- The Washington Times - Thursday, May 3, 2007

1:07 p.m.

DETROIT (AP) — General Motors Corp.’s first-quarter profit fell 90 percent from a year ago. The company cited losses in the home-lending operations of its former financial arm.

It was the second consecutive quarterly profit for the nation’s largest automaker, which said in today’s report it had record vehicle sales worldwide and improvements in its automotive operations in the latest quarter.

However, the profit of $62 million (11 cents a share) for the January-March period was down from $602 million ($1.06) a year ago.

Its earnings excluding one-time items fell short of Wall Street expectations, and its shares fell 4 percent in morning trading.

The company attributed the year-over-year decline to losses in the residential mortgage business of GMAC Financial Services. GM sold a 51 percent stake in GMAC to private equity investors last year but still owns a 49 percent stake in the business.

“We were able to expand vehicle sales and improve automotive profitability based on the progress in our turnaround initiatives in North America and Europe and our expansion strategy for key growth markets like China, Russia and South America,” said Chairman and Chief Executive Rick Wagoner.

“We continue to see progress on the automotive bottom line as we implement the strategies laid out two years ago.”

While the automaker’s North American performance improved, the company still lost an adjusted $85 million on its core operations, GM said. A year ago, the company reported an adjusted loss of $251 million in North America.

The company also reported $32 million of special items largely because of restructuring in its Europe and Asia Pacific divisions. Its results a year ago were also inflated by a one-time after-tax gain of $395 million because of the sale of its equity ownership of Suzuki Motors.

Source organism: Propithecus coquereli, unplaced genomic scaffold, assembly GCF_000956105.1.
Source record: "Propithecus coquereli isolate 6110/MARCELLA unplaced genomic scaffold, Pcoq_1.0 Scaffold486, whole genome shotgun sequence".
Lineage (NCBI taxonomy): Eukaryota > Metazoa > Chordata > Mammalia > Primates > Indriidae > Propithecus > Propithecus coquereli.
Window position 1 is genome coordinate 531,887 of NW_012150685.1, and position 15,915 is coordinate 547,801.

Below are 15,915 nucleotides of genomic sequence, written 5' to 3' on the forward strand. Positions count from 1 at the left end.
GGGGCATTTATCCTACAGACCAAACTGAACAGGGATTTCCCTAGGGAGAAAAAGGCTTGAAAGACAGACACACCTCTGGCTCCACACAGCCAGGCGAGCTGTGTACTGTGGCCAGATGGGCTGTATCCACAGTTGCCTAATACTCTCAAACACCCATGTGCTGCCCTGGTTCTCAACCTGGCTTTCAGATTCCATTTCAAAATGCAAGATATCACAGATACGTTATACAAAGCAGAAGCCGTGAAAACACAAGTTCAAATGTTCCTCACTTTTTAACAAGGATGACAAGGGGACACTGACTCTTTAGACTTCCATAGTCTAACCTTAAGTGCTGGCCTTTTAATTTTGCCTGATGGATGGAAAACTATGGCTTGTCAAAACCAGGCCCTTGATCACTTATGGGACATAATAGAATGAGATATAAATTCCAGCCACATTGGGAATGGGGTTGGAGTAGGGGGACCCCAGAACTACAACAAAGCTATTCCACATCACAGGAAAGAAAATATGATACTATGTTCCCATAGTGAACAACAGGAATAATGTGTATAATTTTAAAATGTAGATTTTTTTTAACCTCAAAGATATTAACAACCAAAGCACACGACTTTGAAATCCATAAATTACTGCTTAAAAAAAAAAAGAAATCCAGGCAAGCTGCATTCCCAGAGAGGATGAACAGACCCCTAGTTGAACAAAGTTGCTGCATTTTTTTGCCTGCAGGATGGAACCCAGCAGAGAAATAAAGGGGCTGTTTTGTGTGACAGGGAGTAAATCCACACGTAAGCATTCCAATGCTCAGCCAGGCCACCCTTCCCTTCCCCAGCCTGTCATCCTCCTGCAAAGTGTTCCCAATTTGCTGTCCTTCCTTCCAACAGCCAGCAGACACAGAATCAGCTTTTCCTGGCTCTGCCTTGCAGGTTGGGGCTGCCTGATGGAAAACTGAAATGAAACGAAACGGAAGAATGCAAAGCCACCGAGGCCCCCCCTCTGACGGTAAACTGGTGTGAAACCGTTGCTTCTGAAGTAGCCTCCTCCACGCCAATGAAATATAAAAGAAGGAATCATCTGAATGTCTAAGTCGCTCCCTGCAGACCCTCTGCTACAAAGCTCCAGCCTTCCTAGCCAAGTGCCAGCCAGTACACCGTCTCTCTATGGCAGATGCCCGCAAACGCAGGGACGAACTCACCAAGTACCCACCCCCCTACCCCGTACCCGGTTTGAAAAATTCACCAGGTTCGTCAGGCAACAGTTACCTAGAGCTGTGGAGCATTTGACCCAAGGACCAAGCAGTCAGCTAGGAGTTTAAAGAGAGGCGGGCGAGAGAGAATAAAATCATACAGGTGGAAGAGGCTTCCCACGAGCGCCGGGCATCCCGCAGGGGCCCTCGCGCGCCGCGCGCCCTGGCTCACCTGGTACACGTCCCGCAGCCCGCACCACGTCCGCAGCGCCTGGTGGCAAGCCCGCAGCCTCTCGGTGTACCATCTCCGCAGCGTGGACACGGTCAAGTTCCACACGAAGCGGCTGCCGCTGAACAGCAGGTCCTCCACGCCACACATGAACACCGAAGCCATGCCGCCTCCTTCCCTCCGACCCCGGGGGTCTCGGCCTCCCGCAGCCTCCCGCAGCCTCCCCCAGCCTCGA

Excluding special items, GM’s net income was $94 million (17 cents) from net income of $350 million (62 cents) in the first quarter of 2006. GMAC, its former financial arm, lost $115 million.

First-quarter revenue was $43.9 billion, down 16 percent from $52.4 billion in the same period a year ago. GM said the decline was almost entirely because of GMAC revenue no longer being included in GM’s consolidated results.

Automotive revenue for the quarter was $42.9 billion, down from $43.6 billion in the first quarter of 2006.

Though automotive revenue slipped, the number of cars and trucks GM sold globally rose 3 percent to 2.26 million in the quarter.

Chief Financial Officer Fritz Henderson said the average transaction price per vehicle rose by about $1,000 year over year but GM had production cuts of 192,000 units in North America for the first quarter as it tried to reduce low-profit fleet sales and incentives.

“Clearly, being down 192,000 units is a big head wind,” Mr. Henderson said.

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